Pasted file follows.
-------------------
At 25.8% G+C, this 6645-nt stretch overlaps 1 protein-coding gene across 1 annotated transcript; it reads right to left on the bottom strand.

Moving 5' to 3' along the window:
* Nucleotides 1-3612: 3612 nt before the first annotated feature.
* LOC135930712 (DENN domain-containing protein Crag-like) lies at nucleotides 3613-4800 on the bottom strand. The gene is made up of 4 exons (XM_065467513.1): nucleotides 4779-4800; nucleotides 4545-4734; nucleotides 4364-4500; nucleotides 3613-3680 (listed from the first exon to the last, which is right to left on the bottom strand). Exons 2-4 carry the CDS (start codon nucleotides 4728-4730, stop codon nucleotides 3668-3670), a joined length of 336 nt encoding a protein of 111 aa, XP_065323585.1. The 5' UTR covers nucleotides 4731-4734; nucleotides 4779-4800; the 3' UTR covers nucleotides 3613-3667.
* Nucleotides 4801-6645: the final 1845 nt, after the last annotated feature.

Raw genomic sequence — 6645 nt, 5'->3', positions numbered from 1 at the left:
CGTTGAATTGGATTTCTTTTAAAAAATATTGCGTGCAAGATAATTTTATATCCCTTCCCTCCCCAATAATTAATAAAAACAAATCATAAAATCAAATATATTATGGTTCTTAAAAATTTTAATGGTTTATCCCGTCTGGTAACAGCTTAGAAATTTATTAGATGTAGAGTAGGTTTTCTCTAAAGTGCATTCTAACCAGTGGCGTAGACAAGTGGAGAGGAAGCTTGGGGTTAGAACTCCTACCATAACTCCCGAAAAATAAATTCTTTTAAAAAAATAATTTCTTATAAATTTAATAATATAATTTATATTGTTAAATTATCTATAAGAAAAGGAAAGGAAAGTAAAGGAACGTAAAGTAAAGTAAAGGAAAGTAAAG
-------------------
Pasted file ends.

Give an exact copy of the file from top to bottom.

At 25.8% G+C, this 6645-nt stretch overlaps 1 protein-coding gene across 1 annotated transcript; it reads right to left on the bottom strand.

Moving 5' to 3' along the window:
* Nucleotides 1-3612: 3612 nt before the first annotated feature.
* LOC135930712 (DENN domain-containing protein Crag-like) lies at nucleotides 3613-4800 on the bottom strand. The gene is made up of 4 exons (XM_065467513.1): nucleotides 4779-4800; nucleotides 4545-4734; nucleotides 4364-4500; nucleotides 3613-3680 (listed from the first exon to the last, which is right to left on the bottom strand). Exons 2-4 carry the CDS (start codon nucleotides 4728-4730, stop codon nucleotides 3668-3670), a joined length of 336 nt encoding a protein of 111 aa, XP_065323585.1. The 5' UTR covers nucleotides 4731-4734; nucleotides 4779-4800; the 3' UTR covers nucleotides 3613-3667.
* Nucleotides 4801-6645: the final 1845 nt, after the last annotated feature.

Raw genomic sequence — 6645 nt, 5'->3', positions numbered from 1 at the left:
CGTTGAATTGGATTTCTTTTAAAAAATATTGCGTGCAAGATAATTTTATATCCCTTCCCTCCCCAATAATTAATAAAAACAAATCATAAAATCAAATATATTATGGTTCTTAAAAATTTTAATGGTTTATCCCGTCTGGTAACAGCTTAGAAATTTATTAGATGTAGAGTAGGTTTTCTCTAAAGTGCATTCTAACCAGTGGCGTAGACAAGTGGAGAGGAAGCTTGGGGTTAGAACTCCTACCATAACTCCCGAAAAATAAATTCTTTTAAAAAAATAATTTCTTATAAATTTAATAATATAATTTATATTGTTAAATTATCTATAAGAAAAGGAAAGGAAAGTAAAGGAACGTAAAGTAAAGTAAAGGAAAGTAAAG